Sam Walton Wal-mart A Retail Success Story

Contrary to popular belief, Sam Walton, the founder of retail giant Wal-Mart, was not from Arkansas. Walton actually hailed from Kingfisher, Oklahoma, born on Marc 29, 1918. He was raised in Missouri where he worked in his father's store as a student. This was where he first learned about retailing and experienced the joy of the business. When he graduated from the University of Missouri in 1940, he started his own career as a retail merchant when he opened the first of several franchises of the Ben Franklin five-and-dime franchises in Arkansas. This would lead to bigger and better things and he soon opened his first Wal-Mart store in 1962 in Rogers, Arkansas. Wal-Mart specialized in name-brands at low prices and Sam Walton was surprised at the huge success that came to him and his retail business. Soon, a chain of Wal-Mart stores sprang up across rural America.

Walton is a legend in the retail industry. His management style was popular with employees and he founded some of the basic concepts of management that are still in use today. After taking the company public in 1970, Walton introduced his "profit sharing plan". The profit sharing plan was a plan for Wal-Mart employees to improve their income dependent on the profitability of the store. Sam Walton believed that "individuals don't win, teams do". Employees at Wal-Mart stores were offered stock options and store discounts. Such benefits are very common nowadays, but it was Walton who was one of the first in the business who implemented those business strategies. He believed that by giving employees a part of the company and making their success dependent on the company's success, they would care about the company.

By the 1980's, Wal-Mart had sales of over one billion dollars and over three hundred stores across North America. Wal-Mart's unique decentralized distribution system, also Walton's idea, created the edge needed to further spur growth in the 1980's amidst growing complaints that the "superstore" was squelching smaller, traditional Mom and Pop stores. By 1991, Wal-Mart was the largest U.S. retailers with 1,700 stores. Walton remained active in managing the company, as president and CEO until 1988 and was the chairman until his death in 1992. He was awarded the Medal of Freedom shortly before his death.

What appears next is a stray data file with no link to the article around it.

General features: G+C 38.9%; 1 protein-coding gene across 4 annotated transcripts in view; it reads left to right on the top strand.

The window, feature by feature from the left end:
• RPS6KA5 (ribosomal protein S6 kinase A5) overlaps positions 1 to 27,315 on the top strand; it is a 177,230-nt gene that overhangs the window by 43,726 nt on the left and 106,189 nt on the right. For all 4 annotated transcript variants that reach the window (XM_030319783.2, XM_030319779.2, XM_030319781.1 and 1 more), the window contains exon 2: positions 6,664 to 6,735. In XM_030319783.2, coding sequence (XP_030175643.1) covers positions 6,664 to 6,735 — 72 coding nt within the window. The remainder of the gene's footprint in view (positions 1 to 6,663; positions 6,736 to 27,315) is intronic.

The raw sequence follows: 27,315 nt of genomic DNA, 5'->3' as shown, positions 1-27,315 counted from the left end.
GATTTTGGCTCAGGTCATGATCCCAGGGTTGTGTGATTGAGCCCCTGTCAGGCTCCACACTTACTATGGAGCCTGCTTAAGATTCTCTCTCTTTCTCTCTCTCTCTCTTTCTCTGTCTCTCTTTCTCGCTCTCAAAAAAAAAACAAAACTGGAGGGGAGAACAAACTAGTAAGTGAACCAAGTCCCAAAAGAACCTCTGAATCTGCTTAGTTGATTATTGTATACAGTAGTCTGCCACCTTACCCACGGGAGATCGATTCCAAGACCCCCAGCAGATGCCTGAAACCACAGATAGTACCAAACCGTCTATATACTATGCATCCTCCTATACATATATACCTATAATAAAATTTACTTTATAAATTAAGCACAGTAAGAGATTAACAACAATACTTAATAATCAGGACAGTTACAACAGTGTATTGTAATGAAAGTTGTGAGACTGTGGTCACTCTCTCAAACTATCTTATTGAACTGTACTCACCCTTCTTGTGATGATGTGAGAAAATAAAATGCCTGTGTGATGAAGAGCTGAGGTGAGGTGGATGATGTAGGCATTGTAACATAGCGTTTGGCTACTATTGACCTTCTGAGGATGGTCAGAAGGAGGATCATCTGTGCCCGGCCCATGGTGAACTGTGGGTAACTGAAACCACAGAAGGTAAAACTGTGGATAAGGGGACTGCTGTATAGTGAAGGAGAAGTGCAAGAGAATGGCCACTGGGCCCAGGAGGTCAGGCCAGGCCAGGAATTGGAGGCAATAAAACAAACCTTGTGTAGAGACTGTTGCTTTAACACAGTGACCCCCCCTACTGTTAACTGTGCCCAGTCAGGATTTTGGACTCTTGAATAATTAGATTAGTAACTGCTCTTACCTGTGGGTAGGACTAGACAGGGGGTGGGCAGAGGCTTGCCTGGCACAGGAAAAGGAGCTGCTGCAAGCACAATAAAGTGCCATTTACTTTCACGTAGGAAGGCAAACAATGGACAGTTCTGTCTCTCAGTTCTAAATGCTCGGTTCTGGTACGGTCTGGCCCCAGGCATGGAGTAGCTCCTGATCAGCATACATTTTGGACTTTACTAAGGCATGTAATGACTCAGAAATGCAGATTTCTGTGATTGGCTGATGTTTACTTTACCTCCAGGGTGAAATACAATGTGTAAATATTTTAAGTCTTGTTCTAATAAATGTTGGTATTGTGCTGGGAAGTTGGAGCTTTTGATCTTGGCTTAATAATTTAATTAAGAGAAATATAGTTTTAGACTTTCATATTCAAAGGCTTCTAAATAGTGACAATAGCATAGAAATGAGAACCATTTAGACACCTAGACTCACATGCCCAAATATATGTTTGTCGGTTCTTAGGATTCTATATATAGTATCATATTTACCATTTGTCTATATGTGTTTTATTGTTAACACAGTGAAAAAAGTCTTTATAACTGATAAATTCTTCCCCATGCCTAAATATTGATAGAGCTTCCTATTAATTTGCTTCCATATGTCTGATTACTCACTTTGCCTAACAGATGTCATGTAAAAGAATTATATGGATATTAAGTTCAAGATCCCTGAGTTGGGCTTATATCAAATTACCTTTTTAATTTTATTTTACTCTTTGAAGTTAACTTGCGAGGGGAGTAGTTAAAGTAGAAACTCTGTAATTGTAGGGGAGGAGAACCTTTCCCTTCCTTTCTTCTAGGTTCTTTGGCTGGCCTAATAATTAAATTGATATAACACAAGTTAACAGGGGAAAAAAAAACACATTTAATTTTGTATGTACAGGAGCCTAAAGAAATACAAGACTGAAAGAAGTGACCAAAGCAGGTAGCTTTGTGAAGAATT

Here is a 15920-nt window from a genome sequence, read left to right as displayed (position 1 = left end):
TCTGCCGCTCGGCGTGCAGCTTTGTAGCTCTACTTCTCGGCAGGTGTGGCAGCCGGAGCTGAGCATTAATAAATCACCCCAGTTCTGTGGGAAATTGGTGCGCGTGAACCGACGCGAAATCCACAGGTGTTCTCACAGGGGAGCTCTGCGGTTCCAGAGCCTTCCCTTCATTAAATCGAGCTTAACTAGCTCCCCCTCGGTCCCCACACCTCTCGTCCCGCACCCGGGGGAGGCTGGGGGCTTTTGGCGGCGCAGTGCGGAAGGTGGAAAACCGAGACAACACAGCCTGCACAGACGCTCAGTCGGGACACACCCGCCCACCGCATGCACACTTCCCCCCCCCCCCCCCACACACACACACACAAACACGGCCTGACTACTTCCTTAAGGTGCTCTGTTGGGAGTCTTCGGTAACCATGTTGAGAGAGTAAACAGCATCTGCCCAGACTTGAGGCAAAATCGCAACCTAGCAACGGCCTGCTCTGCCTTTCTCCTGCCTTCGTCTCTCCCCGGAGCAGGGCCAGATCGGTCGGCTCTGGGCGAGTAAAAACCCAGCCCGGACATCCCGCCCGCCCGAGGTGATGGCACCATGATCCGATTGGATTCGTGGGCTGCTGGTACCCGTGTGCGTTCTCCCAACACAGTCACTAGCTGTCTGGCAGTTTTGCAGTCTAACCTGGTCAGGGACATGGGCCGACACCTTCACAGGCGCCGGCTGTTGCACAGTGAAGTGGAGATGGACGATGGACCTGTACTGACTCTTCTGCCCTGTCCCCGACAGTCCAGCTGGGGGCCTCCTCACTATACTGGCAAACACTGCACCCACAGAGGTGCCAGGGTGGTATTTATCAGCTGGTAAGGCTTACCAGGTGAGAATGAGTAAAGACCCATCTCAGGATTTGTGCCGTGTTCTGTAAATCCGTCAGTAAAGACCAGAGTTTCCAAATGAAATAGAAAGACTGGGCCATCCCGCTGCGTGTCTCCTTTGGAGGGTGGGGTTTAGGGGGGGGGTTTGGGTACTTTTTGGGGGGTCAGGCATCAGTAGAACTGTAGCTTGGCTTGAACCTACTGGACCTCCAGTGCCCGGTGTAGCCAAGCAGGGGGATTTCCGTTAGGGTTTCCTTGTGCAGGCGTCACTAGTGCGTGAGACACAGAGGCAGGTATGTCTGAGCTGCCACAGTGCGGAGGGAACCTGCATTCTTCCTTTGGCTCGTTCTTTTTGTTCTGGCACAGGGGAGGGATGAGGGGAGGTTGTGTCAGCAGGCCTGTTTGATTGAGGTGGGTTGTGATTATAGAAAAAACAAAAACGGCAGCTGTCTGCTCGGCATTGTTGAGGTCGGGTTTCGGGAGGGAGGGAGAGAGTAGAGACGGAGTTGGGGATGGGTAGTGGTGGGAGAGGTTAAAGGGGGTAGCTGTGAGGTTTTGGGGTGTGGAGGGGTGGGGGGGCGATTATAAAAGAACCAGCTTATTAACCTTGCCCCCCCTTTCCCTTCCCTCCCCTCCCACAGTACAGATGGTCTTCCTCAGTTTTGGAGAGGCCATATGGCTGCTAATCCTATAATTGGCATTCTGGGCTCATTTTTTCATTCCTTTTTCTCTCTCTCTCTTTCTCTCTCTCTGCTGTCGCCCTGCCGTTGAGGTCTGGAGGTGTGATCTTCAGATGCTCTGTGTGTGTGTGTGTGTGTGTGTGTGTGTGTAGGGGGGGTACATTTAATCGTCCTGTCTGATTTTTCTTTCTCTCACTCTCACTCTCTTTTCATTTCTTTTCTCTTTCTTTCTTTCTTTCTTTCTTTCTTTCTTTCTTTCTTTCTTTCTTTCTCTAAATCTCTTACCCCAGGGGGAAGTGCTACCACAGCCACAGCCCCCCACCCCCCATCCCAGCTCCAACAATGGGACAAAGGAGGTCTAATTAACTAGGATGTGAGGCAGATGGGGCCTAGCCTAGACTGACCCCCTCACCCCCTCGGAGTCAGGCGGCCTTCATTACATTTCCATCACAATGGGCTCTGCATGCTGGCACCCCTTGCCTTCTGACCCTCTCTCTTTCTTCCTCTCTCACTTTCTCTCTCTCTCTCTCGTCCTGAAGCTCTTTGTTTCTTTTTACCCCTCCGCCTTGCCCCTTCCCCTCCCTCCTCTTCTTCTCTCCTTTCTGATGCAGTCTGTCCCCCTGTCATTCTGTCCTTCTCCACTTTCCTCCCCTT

When Walton died, he held the position of being the world's second richest man, behind Bill Gates. He passed his company down to his three sons, daughter and wife. Wal-Mart Stores Incorporated (located in Bentonville, Arkansas) is also in charge of Sam's Club, a chain of membership-only retail clubs. Wal-Mart stores now operate in Mexico, Canada, Argentina, Brazil, South Korea, China and Puerto Rico. Sam Walton's visions were indeed successful.

In Walton's biography, Made in America : My Story he outlines what he feels are the ten commandments of business:

1. Commit to your goals

2. Share your rewards

3. Energize your colleagues

4. Communicate all you know

5. Value your associates

6. Celebrate your success

7. Listen to everyone

8. Deliver more than you promise

9. Work smarter than others

10. Blaze your own path

By following his advice maybe you too can become a retail giant someday.

By: Anne Carter